Date of Award


Document Type


Degree Name

Doctor of Philosophy (PhD)



First Advisor

Abbas Tashakkori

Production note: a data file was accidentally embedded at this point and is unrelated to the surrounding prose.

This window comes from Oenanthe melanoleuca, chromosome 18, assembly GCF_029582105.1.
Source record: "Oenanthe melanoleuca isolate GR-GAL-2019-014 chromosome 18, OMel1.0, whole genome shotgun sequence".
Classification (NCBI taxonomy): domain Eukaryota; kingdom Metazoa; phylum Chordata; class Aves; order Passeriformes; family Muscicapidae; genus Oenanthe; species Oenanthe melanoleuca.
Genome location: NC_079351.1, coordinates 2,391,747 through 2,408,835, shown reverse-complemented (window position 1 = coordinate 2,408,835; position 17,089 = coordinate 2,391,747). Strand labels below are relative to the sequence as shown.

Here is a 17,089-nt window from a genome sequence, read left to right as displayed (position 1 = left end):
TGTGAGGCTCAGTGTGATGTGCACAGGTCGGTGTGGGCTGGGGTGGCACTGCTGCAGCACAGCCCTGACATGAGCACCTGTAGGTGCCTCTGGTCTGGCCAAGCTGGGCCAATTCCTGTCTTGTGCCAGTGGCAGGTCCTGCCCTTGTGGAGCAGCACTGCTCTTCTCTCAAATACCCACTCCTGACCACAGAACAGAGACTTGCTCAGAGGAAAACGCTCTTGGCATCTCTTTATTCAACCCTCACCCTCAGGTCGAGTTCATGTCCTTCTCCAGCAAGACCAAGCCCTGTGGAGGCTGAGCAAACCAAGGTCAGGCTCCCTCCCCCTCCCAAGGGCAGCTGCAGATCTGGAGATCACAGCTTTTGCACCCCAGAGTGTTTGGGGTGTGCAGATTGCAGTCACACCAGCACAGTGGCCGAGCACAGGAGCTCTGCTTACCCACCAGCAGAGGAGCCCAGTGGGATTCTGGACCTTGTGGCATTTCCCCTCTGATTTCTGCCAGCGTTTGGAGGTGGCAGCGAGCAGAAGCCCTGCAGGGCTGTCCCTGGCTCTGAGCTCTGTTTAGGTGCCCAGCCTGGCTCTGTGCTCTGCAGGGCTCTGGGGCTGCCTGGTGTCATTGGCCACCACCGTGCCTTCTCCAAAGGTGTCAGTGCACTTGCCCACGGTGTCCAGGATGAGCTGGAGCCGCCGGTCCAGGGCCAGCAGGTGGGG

Two studies were conducted as part of this research effort. The purpose of these studies was to determine the effects of assessor and assessee gender, ethnicity, and assessment role on performance observation ratings. Study I was Causal Comparative in nature and involved analyzing actual performance observation ratings received on the Louisiana Teacher Assessment Instruments (LTAl). Study II was an experimental study and involved analyzing experimentally manipulated, teacher-performance-observation ratings received on an instrument entitled "Survey of Effective Teaching Behavior." The data were collected in the spring of 1995 and expand upon the findings of Study I. There were essentially three different issues of bias to be addressed. Issue I addressed gender bias, Issue II addressed ethnicity bias, and Issue III addressed role- related bias within the assessment ratings, that is, Issue III examined the prevalence of bias attributable to the type of "role" assumed by the assessors within the assessment context. Study I results indicate significant main effects of assessee gender. Female assessees scored higher than male assessees on all components. The results also indicate that some differences in assessment ratings are attributable to assessee/assessee ethnicity. Caucasian assessees had consistently higher ratings than African-American assessees, regardless of assessor ethnicity. Results regarding Role Bias indicated that only in one of the eight components are the differences in assessment ratings attributable to assessor role. In addition, those assessors assuming the role of principal give higher ratings, yet master teachers have a slightly higher overall mean component rating. It is concluded that despite some statistically significant effects, magnitude of bias due to gender, ethnicity, or role was small. However, it is methodologically important that we examine the possibility of gender, ethnicity, or role biases that may devalue assessment results. As the nation moves toward teacher assessment systems that rely on observational rating performances, we must be prepared to extrapolate true assessment ratings from those that are confounded by bias. Differences in assessment results are tolerable but only if they are not the result of gender, ethnicity, or role biases rather than due to true differences in assessees' performance.